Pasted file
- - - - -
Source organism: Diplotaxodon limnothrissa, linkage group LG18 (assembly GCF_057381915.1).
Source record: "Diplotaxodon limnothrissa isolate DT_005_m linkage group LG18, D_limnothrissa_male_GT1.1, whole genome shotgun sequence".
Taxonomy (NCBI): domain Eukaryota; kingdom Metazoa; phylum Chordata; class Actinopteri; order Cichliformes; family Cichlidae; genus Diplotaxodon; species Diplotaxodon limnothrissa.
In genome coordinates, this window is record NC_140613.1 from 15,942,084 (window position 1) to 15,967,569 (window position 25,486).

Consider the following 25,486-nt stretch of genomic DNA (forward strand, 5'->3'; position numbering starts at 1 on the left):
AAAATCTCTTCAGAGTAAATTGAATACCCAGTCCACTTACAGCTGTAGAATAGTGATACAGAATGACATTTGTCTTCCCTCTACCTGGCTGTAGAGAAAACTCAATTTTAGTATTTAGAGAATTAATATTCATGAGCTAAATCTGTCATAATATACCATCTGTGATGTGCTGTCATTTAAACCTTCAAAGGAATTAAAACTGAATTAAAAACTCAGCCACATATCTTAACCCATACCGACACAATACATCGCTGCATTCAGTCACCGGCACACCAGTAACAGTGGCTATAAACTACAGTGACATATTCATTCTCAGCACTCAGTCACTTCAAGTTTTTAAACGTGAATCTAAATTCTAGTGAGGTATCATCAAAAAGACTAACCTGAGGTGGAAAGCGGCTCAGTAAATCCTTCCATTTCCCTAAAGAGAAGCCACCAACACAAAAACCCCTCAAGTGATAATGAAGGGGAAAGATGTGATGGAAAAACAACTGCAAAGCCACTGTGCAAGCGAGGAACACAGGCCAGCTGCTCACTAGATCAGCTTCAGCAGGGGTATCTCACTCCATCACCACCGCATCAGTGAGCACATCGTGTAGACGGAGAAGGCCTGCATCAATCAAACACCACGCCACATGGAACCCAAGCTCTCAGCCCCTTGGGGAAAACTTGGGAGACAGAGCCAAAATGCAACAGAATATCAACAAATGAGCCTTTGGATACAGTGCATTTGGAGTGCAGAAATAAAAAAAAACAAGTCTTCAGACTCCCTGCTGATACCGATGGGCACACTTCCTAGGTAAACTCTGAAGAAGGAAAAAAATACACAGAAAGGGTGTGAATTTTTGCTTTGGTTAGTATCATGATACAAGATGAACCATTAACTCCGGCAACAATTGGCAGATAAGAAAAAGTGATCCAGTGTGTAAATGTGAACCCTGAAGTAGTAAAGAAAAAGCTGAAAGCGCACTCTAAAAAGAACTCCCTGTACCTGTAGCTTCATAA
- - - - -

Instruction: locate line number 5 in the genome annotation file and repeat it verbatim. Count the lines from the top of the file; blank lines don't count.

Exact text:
Consider the following 25,486-nt stretch of genomic DNA (forward strand, 5'->3'; position numbering starts at 1 on the left):